Manchester United in the ’90s: You can’t win anything with kids

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Despite winning the first two league titles of the Premier League era, the 1994/95 season was disastrous for Manchester United based on the standards set in the two preceding campaigns. United lost their title to Blackburn Rovers on the last day of the season after failing to beat West Ham at Upton Park, a depression exacerbated by defeat to Everton at Wembley in the FA Cup final just six days later. Later that summer key players Mark Hughes, Paul Ince, and Andrei Kanchelskis – who made 126 appearances between them across all competitions during their final season – left for pastures new. Eric Cantona’s lengthy ban – handed down after he leapt into the stand and kung-fu kicked Matthew Simmons at Selhurst Park in January 1995 – would see him miss the start of the following season. There were real concerns that the progress Ferguson’s United had made over the previous nine years was unravelling. In reality, it was just the beginning of a new era.

Without a major summer reinforcement to appease transfer-hungry fans, United travelled to Villa Park on the opening day of the 1995/96 season with four academy products in the starting XI: Gary Neville, Phil Neville, Nicky Butt and Paul Scholes. Two more, David Beckham and John O’Kane, would come off the bench, and Beckham would grab the consolation goal in a 3-1 defeat. That evening, on Match of the Day, dour Scot and former Liverpool defender Alan Hansen famously uttered “you can’t win anything with kids”. The rest, as they say, is history and United’s lack of summer transfer dealings, whilst initially seen as the foreboding of doom, proved to be a blessing in disguise. The club would begin a period of domination of English football that has continued almost unabated to this day.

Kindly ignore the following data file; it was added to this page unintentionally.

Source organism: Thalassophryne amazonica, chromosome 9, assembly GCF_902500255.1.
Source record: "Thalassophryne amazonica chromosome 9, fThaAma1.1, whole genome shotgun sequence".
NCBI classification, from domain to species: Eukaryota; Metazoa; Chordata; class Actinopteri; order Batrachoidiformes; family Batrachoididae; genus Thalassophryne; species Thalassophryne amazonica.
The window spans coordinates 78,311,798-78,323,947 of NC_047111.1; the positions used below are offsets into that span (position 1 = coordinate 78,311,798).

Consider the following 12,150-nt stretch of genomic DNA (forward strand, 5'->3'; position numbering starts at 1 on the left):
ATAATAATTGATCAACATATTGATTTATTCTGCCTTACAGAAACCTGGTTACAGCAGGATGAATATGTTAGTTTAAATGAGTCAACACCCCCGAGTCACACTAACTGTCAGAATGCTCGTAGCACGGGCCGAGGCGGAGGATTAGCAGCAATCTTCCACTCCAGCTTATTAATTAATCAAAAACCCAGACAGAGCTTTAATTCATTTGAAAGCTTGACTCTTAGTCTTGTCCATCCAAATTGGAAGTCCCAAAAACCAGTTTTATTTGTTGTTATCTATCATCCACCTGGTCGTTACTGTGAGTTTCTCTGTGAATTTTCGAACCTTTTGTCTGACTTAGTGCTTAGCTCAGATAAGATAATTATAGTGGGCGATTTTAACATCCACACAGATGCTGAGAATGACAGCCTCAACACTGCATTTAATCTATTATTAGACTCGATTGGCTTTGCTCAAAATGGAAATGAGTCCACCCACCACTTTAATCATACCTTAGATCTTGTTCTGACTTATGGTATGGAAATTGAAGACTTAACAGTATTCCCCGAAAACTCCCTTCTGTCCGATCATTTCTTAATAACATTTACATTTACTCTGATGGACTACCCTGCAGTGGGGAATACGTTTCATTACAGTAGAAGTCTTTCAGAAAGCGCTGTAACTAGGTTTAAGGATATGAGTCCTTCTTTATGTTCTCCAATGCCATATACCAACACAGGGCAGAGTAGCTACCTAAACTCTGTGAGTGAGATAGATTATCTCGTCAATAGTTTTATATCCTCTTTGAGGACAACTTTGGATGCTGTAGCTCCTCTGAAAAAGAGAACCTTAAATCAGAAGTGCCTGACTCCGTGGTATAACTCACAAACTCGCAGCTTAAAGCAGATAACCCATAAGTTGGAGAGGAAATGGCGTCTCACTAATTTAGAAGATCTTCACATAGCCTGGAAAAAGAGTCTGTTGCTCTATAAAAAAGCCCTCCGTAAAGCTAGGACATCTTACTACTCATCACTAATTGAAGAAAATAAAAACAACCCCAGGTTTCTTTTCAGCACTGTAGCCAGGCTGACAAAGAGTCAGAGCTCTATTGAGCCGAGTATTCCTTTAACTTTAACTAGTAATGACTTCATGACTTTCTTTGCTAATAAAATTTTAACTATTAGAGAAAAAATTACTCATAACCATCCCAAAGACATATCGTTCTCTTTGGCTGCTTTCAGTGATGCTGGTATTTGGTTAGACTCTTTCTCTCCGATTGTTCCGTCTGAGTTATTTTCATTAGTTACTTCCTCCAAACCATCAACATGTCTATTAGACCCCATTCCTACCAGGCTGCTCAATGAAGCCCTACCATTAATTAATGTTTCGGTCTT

Prodigious young players – such as Lionel Messi – often force their way into the team, whilst others seize opportunities offered due to injury, suspension, or player sales. The academy players debuting that day at Villa Park may well have forced their way into the team regardless, but the sales of Ince, Hughes, and Kanchelskis, as well as the unavailability of the talismanic Cantona, certainly smoothed their path into the first team. Ferguson may have known just how talented this group of players were and whilst everyone was panicking about the departures in 1995, he may have been quietly confident the team would indeed be stronger.

This crop of players, who won the FA Youth Cup together in 1992, hence the tag of the Class of ’92, is the clubs most successful single output of young players. Ryan Giggs, Scholes, and Gary Neville make up three of the club’s top five all-time record appearances, with almost 2,300 appearances between them. Beckham, vilified by fans and media alike after World Cup ’98, would go on to captain his country and become a national treasure as well as a true global brand. All of the Class of ’92 are prominent in the media nowadays and control business interests in and out of football.